Cov­er­age of Congress’s first week of recess was bru­tal for the GOP. For exam­ple, Huff­in­g­ton Post said that House Repub­li­cans were hav­ing the worst spring break ever.” USA Today not­ed that many law­mak­ers had decid­ed to avoid town halls alto­geth­er. And The Hill report­ed from a furi­ous” town hall of a New Jer­sey Republican.

Health­care reform has received most of the spot­light, but the town halls vary in their focus. In New York, for exam­ple, an event on Wednes­day, co-spon­sored by sev­er­al Indi­vis­i­ble and Demo­c­ra­t­ic groups, will fore­ground the future of immi­gra­tion in the Unit­ed States.

Ral­ly­ing for sci­ence and the planet

On Sat­ur­day, sci­ence advo­cates, sci­ence edu­ca­tors, sci­en­tists, and con­cerned cit­i­zens” will stage a March for Sci­ence” in Wash­ing­ton, D.C. About 500 more satel­lite march­es are sched­uled in towns and cities around the world. Orga­niz­ers note that sci­ence is a vital fea­ture of a work­ing democ­ra­cy, spurring inno­va­tion, crit­i­cal think­ing, increased under­stand­ing, and bet­ter, health­i­er lives for all peo­ple,” and they describe the march as the first step of a glob­al move­ment to defend the vital role sci­ence plays in our health, safe­ty, economies, and gov­ern­ments.” Go here to find a march, reg­is­ter for one and donate to the cause.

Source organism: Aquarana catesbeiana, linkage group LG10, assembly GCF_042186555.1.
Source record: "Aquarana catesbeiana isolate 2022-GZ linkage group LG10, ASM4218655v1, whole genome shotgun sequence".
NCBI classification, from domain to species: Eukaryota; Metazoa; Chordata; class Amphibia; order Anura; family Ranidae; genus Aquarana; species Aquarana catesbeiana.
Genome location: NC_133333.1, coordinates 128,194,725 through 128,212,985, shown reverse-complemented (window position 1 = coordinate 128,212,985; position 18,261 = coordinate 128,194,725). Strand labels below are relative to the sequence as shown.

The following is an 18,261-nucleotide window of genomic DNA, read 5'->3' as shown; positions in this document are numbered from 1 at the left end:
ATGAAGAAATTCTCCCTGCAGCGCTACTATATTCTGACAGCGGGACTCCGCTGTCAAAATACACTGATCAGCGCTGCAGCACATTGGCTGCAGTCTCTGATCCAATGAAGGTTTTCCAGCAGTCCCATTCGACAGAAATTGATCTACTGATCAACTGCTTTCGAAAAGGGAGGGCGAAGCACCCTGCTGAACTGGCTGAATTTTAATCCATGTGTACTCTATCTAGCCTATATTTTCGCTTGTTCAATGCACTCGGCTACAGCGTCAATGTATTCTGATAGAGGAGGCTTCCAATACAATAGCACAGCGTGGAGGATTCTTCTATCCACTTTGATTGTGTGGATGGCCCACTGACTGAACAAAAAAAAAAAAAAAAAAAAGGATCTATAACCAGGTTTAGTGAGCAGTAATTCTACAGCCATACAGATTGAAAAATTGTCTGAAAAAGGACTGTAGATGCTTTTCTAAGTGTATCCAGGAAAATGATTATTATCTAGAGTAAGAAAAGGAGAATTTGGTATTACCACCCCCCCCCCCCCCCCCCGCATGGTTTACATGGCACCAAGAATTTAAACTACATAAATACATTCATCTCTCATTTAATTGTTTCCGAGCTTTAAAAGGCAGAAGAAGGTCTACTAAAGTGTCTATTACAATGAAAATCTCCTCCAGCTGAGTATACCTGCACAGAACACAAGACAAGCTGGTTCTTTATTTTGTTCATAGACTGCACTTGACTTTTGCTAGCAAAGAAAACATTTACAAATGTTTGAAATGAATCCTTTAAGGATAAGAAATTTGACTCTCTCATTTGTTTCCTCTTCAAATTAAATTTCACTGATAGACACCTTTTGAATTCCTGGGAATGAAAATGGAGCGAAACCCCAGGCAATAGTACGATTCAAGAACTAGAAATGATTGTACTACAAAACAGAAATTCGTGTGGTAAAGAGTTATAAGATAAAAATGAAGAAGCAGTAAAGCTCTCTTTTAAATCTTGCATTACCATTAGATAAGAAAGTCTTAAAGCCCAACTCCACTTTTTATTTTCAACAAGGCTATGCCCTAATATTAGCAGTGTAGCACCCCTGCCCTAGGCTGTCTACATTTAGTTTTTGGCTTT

Sat­ur­day is also Earth Day, and var­i­ous ral­lies focused on envi­ron­men­tal­ism are planned through­out the week, such as a ben­e­fit for the Ver­mont chap­ter of the Sier­ra Club on Tues­day, the Min­neso­ta Water Action Day on Wednes­day, the Ral­ly for Water and Wildlife in Salem, Ore­gon, also on Wednes­day, and the Sus­taina­gan­za in Mis­soula, Mon­tana, on Thursday.

Sci­ence is increas­ing­ly under assault by the Trump admin­is­tra­tion and its allies in the con­ser­v­a­tive move­ment. For exam­ple, the Heart­land Insti­tute, a lib­er­tar­i­an think tank, has been dis­trib­ut­ing books and videos that cast doubt on the human con­tri­bu­tion to cli­mate change. Heart­land has so far mailed about 200,000 pack­ages to pub­lic school teach­ers, and it has the goal of get­ting the mate­ri­als into the hands of every sci­ence teacher in the country.”

The orga­ni­za­tion 314 Action is active­ly recruit­ing peo­ple with a sci­en­tif­ic back­ground to run for pub­lic office. Sign up here.

Build­ing bridges to Trump voters

Indi­vis­i­ble Berke­ley is host­ing a con­ver­sa­tion between soci­ol­o­gist Arlie Hochschild and lin­guist George Lakoff on the theme of reach­ing out to Trump vot­ers.” The event is Mon­day, and will be livestreamed (reg­is­ter here) and post­ed to the organization’s web­site.

Lakoff is the author of Moral Pol­i­tics and oth­er books. Lis­ten to an inter­view with him about the pow­er of Trump’s rhetoric on the This is Your Brain on Trump” episode of the Make Me Smart pod­cast. Read a sum­ma­ry of it here. Hochschild is the author of Strangers in Their Own Land, an analy­sis of the nar­ra­tives and frame­works that shape the world­views of con­ser­v­a­tive vot­ers. Read the ITT review here.

Theo Ander­son is an In These Times con­tribut­ing writer. He has a Ph.D. in mod­ern U.S. his­to­ry from Yale and writes on the intel­lec­tu­al and reli­gious his­to­ry of con­ser­vatism and pro­gres­sivism in the Unit­ed States. Fol­low him on Twit­ter @Theoanderson7.